Emory psychiatrist and researcher Kerry Ressler is on the front lines of fear-disorder research. In his lab at Yerkes National Primate Research Center, he studies the molecular and cellular mechanisms of fear learning and extinction in mouse models. At Grady Memorial Hospital, he investigates the psychology, genetics, and biology of PTSD. And through the Grady Trauma Project, he works to draw attention to the problem of inner city intergenerational violence.
"If you look at Kerry’s work, it can seem like it’s all over the place — he’s got so many studies going on, and he collaborates with so many other scientists," says Barbara Rothbaum, associate vice chair of clinical research in psychiatry and director of the Trauma and Anxiety Recovery Program at Emory. "But they are all pieces to the same puzzle. All his work, from molecular to clinical to policy, fits together and starts telling a story." A Howard Hughes Medical Institute investigator, Ressler was recently elected to the Institute of Medicine — one of the highest honors in the fields of health and medicine. He was named a member of a new national PTSD consortium led by Draper Laboratory. And he recently appeared on the Charlie Rose show’s brain series.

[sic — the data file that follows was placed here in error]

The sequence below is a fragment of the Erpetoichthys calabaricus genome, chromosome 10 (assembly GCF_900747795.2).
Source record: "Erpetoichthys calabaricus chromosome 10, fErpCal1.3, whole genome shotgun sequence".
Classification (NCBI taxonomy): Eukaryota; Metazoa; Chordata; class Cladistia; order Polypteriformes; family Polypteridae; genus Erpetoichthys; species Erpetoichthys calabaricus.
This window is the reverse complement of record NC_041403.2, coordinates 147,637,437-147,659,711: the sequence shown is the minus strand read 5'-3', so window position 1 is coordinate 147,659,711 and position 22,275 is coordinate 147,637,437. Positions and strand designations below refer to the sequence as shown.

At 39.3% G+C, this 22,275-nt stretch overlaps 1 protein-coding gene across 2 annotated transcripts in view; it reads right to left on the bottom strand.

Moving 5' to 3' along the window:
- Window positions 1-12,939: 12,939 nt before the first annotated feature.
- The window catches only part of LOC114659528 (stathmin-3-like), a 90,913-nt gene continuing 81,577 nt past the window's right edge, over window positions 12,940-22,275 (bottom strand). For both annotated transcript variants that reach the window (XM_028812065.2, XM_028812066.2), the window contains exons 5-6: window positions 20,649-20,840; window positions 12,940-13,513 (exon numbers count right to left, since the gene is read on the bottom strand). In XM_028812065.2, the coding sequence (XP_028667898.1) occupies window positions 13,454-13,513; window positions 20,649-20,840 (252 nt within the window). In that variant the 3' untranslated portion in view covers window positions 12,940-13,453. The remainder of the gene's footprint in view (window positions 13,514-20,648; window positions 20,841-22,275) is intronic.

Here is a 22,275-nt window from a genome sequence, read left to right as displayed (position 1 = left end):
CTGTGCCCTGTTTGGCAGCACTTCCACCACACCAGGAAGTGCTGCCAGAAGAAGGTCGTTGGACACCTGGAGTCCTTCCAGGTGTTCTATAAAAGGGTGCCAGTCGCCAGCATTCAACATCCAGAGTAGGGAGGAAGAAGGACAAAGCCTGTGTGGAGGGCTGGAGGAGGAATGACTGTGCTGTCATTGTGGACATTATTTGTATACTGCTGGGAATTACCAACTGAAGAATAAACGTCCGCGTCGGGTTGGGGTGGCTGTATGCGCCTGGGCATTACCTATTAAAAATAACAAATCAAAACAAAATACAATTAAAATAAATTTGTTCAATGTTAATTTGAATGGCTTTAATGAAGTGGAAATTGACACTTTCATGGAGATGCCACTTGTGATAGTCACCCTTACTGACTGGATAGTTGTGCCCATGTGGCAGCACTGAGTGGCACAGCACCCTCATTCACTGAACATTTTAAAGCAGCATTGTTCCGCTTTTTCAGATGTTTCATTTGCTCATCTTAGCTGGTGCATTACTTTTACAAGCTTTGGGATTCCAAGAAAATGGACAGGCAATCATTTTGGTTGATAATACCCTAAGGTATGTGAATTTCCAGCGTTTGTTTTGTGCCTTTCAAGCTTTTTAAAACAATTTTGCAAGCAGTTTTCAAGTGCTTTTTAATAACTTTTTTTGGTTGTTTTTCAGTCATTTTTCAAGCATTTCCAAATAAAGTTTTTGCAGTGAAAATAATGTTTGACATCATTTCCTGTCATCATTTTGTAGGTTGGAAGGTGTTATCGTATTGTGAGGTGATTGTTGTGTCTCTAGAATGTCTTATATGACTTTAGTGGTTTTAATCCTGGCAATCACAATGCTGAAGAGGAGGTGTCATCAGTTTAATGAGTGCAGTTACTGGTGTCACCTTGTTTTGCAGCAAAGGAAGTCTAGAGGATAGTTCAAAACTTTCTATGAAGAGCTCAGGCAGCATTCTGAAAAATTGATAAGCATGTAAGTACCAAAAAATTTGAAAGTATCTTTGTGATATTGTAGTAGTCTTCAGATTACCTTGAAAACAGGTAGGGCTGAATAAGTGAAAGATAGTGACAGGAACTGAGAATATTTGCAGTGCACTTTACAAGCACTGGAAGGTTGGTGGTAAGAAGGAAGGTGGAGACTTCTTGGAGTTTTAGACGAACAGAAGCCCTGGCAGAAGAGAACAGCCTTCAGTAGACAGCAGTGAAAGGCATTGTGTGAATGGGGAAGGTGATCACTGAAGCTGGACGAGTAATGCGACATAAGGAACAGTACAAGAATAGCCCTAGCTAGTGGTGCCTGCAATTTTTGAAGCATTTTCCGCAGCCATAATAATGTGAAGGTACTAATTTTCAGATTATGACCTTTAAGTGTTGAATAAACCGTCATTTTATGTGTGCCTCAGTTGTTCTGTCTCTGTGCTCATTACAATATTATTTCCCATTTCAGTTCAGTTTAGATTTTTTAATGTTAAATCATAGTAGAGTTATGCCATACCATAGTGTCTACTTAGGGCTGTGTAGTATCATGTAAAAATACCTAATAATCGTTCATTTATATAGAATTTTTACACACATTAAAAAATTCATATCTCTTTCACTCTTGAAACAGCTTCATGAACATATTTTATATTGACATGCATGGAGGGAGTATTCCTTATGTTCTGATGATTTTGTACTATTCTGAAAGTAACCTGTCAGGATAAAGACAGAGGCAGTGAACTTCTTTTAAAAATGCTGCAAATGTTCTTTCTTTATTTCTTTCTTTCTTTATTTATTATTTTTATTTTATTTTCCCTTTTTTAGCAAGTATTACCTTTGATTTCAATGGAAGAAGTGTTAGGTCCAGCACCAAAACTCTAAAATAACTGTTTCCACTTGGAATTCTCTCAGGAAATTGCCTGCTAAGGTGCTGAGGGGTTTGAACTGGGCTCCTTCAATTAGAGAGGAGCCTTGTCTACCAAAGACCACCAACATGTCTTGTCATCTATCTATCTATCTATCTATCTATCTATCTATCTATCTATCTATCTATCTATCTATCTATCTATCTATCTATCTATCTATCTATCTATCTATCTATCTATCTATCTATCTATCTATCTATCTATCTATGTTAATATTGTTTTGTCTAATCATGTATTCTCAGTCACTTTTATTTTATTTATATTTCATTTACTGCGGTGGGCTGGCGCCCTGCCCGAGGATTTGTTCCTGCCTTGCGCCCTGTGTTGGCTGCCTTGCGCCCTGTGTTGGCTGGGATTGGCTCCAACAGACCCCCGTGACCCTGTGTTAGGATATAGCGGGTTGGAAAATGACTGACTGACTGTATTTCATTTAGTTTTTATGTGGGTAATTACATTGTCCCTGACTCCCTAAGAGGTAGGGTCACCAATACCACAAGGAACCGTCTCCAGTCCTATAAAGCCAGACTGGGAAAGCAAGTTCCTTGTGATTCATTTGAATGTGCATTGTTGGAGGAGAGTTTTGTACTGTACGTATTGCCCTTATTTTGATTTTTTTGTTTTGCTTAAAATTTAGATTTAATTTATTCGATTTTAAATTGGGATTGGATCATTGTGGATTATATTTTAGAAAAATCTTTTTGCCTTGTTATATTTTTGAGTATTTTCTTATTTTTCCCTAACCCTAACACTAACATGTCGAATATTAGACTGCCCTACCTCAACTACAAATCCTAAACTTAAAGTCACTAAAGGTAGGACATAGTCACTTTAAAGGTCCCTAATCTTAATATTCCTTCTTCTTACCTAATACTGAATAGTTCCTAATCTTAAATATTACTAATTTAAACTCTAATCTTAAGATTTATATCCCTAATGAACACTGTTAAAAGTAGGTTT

Panic attacks seem to tie the fear-related disorders together, he explained on Charlie Rose. Everyone experiences fear, which evolved as a survival mechanism, but it only rises to a clinical level when people are unable to function normally in the face of it. For instance, PTSD includes not only intrusive thoughts, memories, nightmares, and startle responses, but also the concept of avoidance, which may extend to other areas of the individual’s life.
"There’s a patient I’ve seen who was attacked in a dark alley," Ressler shared on the show. "Initially it just felt dangerous to go out at night, but after a while she grew afraid of men and couldn’t go to that part of town. Then she couldn’t leave her house, and finally, her bedroom. The world got more and more dangerous."